The Esperanza wrecked near East Caicos in 1837, and shares much with the Trouvadore. The vessel was a slave ship headed to Cuba, which then struck a reef in the Turks and Caicos. Unfortunately, many lives were lost.
In the center of East Caicos is Flamingo Hill, the highest point in the Turks and Caicos. From its 156 feet (48 m) peak, a breathtaking view is obtained over the undeveloped island, and many of the different terrains found throughout the country can be seen, along with nearly fifteen miles (24 km) of the Caicos Barrier Reef that surrounds the Middle Caicos and East Caicos.
Caves and Guano Mining
The largest caves on the island were mined for bat guano, as was the Conch Bar Caves system on Middle Caicos. This material was an excellent fertilizer and was exported to be used on the sugar cane plantations in Jamaica and for the production of chemicals.
J. N. Reynolds of Ireland carried out these excavations, and due to the moderate success of excavations at Conch Bar Caves on Middle Caicos, he optimistically constructed an impressive causeway and donkey rail track, along with a dredged mooring area on the west side of East Caicos to facilitate the rapid removal of the guano. Unfortunately for the project, the eventual total output available from the caves never reached expectations, and his focus shifted to raising sisal, and cattle ranching.
Jacksonville, Sisal, and Cattle
In the late 1880s, sisal growing was tried and quickly became the largest export from East Caicos. Sisal (in the past also called pita) is an agave plant that is grown for its very strong fibers, which were used to produce rope and twine. At the height of production, much of the suitable ground was planted, but not for long. Due to poor global demand, competition from plantations in southern Asia, and the advent of synthetic fibers, the industry was abandoned on the island by the early 1900s.
In the late 1800s, cattle ranching was also carried out by J. N. Reynolds, and for years was moderately successful. The beef was considered to be quite good, and was especially appreciated in Grand Turk considering that the alternative usually consisted of canned and or salted meats. After the abandonment of the island, remnants of these herds existed for decades, but were eventually hunted to extinction. Today, only donkeys can still be found in the wild on the island.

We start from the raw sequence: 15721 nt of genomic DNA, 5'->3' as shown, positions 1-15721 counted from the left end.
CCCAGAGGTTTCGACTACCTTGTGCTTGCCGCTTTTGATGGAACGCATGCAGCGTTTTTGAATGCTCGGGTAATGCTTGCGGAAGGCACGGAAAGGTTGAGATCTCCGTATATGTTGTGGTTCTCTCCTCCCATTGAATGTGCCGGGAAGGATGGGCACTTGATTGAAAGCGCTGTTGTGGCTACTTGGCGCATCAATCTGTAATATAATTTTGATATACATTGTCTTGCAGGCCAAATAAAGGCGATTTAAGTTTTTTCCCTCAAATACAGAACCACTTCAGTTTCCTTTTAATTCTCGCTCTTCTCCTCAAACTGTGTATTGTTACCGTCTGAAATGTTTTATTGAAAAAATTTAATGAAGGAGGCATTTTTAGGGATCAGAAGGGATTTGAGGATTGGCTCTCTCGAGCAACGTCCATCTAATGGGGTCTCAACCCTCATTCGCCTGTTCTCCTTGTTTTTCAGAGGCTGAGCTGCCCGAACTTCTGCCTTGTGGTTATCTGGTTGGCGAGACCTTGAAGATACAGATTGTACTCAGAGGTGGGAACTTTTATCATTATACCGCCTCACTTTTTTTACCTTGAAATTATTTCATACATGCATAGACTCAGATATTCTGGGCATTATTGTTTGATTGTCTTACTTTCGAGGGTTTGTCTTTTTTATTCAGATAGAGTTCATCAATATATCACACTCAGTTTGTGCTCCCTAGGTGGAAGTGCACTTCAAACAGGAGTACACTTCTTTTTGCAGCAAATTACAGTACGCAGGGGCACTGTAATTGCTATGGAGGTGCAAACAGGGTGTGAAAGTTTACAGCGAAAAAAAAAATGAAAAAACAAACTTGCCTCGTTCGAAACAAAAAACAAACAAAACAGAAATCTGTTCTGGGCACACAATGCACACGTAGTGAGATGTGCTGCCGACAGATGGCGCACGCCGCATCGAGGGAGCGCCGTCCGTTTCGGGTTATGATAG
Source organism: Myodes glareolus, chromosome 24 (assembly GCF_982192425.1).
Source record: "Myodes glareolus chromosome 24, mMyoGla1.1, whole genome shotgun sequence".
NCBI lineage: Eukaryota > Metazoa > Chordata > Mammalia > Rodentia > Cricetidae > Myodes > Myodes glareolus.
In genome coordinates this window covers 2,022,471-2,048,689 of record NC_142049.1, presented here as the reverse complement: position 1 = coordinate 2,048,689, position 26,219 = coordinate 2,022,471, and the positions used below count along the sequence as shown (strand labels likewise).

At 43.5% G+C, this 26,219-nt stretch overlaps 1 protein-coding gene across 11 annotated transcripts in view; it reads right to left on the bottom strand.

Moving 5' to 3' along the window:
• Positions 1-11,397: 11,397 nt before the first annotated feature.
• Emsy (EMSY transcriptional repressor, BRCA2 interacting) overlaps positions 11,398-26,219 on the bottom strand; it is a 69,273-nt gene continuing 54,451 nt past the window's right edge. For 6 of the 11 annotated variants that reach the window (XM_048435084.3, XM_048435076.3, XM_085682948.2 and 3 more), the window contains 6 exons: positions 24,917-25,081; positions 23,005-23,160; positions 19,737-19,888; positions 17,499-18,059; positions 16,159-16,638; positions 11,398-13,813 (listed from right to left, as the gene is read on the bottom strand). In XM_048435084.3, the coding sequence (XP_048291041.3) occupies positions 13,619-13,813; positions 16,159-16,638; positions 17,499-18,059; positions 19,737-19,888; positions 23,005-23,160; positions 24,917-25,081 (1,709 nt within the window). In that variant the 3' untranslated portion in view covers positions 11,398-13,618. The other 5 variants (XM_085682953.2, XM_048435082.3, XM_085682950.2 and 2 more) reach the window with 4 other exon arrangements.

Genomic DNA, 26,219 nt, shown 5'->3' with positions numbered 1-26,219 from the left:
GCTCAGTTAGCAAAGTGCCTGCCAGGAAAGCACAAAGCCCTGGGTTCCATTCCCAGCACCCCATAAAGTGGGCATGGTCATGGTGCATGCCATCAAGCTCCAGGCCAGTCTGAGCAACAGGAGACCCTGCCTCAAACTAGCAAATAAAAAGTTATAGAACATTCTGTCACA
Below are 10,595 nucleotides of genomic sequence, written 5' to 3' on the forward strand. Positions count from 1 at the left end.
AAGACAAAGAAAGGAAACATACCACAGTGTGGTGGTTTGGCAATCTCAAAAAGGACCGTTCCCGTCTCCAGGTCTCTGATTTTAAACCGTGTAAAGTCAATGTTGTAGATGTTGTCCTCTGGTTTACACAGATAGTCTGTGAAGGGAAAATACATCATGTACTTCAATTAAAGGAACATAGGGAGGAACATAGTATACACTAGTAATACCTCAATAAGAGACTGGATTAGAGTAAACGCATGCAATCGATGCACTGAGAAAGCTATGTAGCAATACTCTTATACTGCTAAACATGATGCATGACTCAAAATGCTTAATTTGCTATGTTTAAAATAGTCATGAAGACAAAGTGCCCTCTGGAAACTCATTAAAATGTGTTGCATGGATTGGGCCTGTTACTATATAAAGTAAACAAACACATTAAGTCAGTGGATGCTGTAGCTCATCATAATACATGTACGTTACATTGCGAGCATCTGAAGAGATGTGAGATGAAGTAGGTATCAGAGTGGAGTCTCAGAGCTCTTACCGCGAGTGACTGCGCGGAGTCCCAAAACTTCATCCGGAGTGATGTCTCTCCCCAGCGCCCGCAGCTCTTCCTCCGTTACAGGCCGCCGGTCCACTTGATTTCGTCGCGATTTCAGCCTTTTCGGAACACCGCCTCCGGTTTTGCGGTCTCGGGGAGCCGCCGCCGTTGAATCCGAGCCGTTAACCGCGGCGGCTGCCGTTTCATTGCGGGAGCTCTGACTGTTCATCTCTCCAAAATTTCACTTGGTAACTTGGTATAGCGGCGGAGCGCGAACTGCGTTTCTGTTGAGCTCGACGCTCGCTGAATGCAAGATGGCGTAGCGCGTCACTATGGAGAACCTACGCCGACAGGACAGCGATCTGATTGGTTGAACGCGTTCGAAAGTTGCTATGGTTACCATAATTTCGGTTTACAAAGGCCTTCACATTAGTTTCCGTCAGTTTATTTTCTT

Located on the west end of the island, Jacksonville was the social and economic center of East Caicos. Sisal processing stations, houses, a company store, and barracks capable of housing up to 400 people were all part of Jacksonville. Only a few overgrown ruins remain of this small settlement.
Significant acreage was planted with sisal, yet the infrastructure and field walls were never quite as extensive as what was constructed for the Loyalist cotton plantations on North Caicos, Middle Caicos, and Providenciales.
Small stations and residences were built at various points across East Caicos and the adjacent Hog Cay to facilitate the workings of sisal, guano mining, and the cattle industry, including at Flamingo Hill, Breezy Point, Goods Hill, and on adjacent Hog Cay. Some of these lone stone building ruins still stand in the dense brush. One such site is the great house ruin on an elevation at Breezy Point, where date palms can still be found growing. Due to seasonal mosquitos, the common choice for the plantation house was at the height of a hill, where the typical eastern trade winds afforded a little shelter from the pests.
Visiting East Caicos
East Caicos is quite remote and only accessible by boat. Only one business offers expeditions to the island, and due to the low demand and specialty of the excursions, costs can be high. We highly recommend taking an experienced guide, as the waters around the island can be very difficult to navigate and many of the points of interest are difficult to find.
East Caicos is an amazing birdwatching destination. There’s a wonderful variety of wading birds, ducks, and tropical dry forest species. The island is one of the largest uninhabited islands in the Caribbean, and the list of endangered plants and birds and endemic Turks and Caicos species found on the island is truly impressive.
Because of the many brackish-water blue holes and the small ponds found in the caves, the island at times has huge numbers of mosquitoes, so be prepared.